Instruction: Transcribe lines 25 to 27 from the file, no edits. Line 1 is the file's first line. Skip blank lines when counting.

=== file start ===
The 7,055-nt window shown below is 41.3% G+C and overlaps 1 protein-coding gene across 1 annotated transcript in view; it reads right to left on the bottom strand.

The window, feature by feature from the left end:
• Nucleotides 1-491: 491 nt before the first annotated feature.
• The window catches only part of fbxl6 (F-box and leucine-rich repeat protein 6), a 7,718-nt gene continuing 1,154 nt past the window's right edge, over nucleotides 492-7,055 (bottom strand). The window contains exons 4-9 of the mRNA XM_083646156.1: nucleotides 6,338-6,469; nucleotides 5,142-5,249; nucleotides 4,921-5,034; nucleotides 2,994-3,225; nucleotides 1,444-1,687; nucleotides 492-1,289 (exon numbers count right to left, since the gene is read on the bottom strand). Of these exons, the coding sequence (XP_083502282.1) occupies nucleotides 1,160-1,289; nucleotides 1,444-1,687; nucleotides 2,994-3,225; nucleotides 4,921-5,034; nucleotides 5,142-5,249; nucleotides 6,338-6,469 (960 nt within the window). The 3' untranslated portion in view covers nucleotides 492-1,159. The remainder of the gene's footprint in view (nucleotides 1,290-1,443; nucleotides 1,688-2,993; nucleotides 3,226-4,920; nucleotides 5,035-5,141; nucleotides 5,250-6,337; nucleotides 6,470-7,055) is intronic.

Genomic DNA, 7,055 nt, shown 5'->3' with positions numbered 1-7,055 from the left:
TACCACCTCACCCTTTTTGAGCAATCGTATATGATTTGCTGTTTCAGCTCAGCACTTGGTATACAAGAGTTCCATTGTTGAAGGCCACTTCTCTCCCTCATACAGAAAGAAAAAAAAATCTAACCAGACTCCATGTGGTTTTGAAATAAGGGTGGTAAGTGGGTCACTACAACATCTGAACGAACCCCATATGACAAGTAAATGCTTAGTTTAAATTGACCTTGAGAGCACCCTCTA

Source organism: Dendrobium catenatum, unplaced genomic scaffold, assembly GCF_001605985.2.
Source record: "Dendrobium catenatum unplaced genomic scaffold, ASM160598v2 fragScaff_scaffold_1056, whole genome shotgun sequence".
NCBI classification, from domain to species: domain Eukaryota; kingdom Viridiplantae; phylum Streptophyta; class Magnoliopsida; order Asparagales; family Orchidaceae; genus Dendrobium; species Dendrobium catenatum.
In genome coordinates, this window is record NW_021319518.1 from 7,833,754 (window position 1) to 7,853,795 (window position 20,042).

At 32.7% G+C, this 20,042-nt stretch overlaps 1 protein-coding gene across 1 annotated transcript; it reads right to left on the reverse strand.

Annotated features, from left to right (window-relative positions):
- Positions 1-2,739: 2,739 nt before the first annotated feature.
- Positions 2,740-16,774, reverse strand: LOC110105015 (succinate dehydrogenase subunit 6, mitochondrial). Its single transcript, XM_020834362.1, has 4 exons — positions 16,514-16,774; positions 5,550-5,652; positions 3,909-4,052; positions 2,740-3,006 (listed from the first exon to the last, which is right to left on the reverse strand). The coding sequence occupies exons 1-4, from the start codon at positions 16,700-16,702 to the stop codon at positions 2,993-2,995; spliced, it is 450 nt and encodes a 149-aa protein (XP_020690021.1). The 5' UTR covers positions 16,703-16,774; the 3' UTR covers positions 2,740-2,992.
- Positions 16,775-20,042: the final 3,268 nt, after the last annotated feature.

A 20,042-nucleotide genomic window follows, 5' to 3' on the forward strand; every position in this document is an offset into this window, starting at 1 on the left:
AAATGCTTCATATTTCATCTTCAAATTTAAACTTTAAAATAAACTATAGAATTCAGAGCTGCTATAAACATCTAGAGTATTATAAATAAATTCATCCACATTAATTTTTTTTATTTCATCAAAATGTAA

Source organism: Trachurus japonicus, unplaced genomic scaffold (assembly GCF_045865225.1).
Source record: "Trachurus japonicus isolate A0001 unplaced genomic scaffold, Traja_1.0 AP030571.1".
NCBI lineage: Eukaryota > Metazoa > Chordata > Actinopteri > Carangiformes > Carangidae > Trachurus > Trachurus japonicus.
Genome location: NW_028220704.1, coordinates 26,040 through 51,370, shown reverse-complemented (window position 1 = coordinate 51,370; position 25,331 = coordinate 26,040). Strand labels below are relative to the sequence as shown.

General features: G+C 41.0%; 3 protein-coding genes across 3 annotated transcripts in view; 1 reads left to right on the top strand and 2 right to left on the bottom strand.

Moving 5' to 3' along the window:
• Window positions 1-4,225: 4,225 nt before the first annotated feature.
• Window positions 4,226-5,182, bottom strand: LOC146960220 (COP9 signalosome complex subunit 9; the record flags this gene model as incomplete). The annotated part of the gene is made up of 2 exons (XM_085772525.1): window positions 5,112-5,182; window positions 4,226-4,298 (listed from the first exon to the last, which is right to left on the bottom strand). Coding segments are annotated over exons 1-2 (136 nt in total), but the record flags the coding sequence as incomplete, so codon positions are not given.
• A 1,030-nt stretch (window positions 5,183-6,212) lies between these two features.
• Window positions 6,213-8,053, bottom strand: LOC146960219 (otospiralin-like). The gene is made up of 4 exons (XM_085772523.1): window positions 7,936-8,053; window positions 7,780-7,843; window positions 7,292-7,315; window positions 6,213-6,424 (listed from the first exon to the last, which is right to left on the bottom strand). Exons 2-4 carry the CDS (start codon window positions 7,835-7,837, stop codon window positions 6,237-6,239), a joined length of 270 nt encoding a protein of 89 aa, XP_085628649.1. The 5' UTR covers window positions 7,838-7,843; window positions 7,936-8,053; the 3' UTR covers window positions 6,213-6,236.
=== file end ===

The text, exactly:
• Window positions 4,226-5,182, bottom strand: LOC146960220 (COP9 signalosome complex subunit 9; the record flags this gene model as incomplete). The annotated part of the gene is made up of 2 exons (XM_085772525.1): window positions 5,112-5,182; window positions 4,226-4,298 (listed from the first exon to the last, which is right to left on the bottom strand). Coding segments are annotated over exons 1-2 (136 nt in total), but the record flags the coding sequence as incomplete, so codon positions are not given.
• A 1,030-nt stretch (window positions 5,183-6,212) lies between these two features.
• Window positions 6,213-8,053, bottom strand: LOC146960219 (otospiralin-like). The gene is made up of 4 exons (XM_085772523.1): window positions 7,936-8,053; window positions 7,780-7,843; window positions 7,292-7,315; window positions 6,213-6,424 (listed from the first exon to the last, which is right to left on the bottom strand). Exons 2-4 carry the CDS (start codon window positions 7,835-7,837, stop codon window positions 6,237-6,239), a joined length of 270 nt encoding a protein of 89 aa, XP_085628649.1. The 5' UTR covers window positions 7,838-7,843; window positions 7,936-8,053; the 3' UTR covers window positions 6,213-6,236.